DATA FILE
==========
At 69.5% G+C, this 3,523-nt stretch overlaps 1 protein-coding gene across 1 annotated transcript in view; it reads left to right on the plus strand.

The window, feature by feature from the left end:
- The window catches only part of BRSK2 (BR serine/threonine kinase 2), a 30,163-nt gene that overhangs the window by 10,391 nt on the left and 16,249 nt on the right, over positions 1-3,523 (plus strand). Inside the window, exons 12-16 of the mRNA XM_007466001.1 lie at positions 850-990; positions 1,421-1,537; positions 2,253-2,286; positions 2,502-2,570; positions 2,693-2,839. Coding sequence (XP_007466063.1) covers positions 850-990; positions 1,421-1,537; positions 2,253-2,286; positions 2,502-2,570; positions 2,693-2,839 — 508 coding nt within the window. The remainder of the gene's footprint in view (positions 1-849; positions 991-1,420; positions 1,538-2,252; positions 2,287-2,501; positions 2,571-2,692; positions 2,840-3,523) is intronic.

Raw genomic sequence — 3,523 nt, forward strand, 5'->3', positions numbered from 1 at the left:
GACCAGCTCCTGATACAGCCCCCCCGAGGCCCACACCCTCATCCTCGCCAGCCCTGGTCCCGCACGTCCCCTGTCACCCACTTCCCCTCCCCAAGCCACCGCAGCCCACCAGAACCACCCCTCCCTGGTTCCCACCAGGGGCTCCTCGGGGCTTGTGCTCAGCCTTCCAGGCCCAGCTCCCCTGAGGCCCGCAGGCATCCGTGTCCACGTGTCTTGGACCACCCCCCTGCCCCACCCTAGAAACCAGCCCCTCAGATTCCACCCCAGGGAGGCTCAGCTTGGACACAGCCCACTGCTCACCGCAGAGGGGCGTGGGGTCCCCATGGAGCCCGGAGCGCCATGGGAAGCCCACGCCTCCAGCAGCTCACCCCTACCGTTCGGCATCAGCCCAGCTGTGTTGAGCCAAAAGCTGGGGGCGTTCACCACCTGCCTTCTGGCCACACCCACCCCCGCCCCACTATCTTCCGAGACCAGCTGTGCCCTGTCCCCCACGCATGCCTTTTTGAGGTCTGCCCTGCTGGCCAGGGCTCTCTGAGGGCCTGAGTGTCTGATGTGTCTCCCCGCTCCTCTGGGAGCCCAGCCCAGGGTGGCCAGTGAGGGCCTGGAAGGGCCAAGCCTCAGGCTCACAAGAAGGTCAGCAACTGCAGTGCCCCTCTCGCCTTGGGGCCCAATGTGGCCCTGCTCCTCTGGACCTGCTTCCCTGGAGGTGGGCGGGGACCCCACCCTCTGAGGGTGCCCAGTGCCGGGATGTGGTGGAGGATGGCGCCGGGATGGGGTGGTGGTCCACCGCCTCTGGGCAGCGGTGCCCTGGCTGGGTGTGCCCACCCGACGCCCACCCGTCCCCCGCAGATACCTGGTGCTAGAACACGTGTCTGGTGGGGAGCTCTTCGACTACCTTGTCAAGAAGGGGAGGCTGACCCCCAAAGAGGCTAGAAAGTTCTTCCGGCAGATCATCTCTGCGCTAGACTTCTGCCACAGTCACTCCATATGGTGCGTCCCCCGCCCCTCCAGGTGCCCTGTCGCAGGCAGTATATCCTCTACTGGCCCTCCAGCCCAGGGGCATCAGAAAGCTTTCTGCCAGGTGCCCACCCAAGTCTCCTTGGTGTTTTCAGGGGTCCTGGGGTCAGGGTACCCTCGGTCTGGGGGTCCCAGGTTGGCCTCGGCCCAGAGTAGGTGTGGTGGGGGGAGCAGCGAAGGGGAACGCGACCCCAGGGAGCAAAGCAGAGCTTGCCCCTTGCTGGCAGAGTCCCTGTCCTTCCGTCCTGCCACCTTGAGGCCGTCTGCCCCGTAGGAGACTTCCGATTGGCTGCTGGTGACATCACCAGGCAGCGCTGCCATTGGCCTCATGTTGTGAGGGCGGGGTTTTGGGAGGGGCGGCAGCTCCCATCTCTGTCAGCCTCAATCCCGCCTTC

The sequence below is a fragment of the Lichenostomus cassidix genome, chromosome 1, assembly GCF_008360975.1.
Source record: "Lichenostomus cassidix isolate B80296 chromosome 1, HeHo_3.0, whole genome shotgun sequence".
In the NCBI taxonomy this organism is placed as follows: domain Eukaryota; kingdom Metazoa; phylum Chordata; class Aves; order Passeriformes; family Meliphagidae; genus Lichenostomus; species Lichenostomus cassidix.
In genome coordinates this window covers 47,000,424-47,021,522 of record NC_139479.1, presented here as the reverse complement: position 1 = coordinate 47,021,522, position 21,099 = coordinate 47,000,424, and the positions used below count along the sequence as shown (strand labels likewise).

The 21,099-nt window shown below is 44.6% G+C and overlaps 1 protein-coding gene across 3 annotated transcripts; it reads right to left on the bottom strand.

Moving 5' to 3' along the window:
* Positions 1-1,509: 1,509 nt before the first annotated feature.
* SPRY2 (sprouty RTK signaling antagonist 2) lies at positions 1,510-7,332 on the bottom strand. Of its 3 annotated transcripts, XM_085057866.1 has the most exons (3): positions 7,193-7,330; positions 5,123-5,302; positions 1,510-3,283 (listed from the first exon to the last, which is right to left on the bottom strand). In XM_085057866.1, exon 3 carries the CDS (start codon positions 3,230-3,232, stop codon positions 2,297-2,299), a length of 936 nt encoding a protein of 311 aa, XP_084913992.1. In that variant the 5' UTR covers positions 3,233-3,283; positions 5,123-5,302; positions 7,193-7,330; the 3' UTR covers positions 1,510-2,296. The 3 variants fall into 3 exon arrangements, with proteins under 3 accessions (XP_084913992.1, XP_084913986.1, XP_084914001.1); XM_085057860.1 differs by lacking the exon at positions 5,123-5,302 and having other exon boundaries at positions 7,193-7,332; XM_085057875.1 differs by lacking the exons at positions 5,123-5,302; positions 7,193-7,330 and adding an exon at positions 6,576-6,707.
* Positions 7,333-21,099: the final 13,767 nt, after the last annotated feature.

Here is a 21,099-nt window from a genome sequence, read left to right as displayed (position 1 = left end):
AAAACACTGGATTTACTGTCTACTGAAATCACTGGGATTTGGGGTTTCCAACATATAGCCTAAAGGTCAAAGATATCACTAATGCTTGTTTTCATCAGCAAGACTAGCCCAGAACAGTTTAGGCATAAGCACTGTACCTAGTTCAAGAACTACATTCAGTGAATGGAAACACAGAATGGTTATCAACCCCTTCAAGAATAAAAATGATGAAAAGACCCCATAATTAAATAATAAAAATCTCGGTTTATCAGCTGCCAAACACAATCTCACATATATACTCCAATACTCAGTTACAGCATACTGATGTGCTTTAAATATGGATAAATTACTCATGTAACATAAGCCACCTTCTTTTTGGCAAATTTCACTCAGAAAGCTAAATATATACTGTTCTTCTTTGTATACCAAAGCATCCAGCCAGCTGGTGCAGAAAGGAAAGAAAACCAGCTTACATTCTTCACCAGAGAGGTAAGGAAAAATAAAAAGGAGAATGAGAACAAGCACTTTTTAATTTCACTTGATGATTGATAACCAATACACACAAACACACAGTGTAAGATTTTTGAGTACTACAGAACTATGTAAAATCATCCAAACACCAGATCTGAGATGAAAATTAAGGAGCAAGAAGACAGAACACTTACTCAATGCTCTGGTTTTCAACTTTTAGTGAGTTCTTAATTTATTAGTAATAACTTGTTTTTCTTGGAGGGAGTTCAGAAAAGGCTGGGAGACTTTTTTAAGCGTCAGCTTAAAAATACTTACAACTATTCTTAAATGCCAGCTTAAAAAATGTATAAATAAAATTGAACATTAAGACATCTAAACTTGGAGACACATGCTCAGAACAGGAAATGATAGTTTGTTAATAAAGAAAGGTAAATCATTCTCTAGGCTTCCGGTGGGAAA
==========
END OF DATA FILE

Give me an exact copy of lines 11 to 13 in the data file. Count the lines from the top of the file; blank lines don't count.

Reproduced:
Moving 5' to 3' along the window:
* Positions 1-1,509: 1,509 nt before the first annotated feature.
* SPRY2 (sprouty RTK signaling antagonist 2) lies at positions 1,510-7,332 on the bottom strand. Of its 3 annotated transcripts, XM_085057866.1 has the most exons (3): positions 7,193-7,330; positions 5,123-5,302; positions 1,510-3,283 (listed from the first exon to the last, which is right to left on the bottom strand). In XM_085057866.1, exon 3 carries the CDS (start codon positions 3,230-3,232, stop codon positions 2,297-2,299), a length of 936 nt encoding a protein of 311 aa, XP_084913992.1. In that variant the 5' UTR covers positions 3,233-3,283; positions 5,123-5,302; positions 7,193-7,330; the 3' UTR covers positions 1,510-2,296. The 3 variants fall into 3 exon arrangements, with proteins under 3 accessions (XP_084913992.1, XP_084913986.1, XP_084914001.1); XM_085057860.1 differs by lacking the exon at positions 5,123-5,302 and having other exon boundaries at positions 7,193-7,332; XM_085057875.1 differs by lacking the exons at positions 5,123-5,302; positions 7,193-7,330 and adding an exon at positions 6,576-6,707.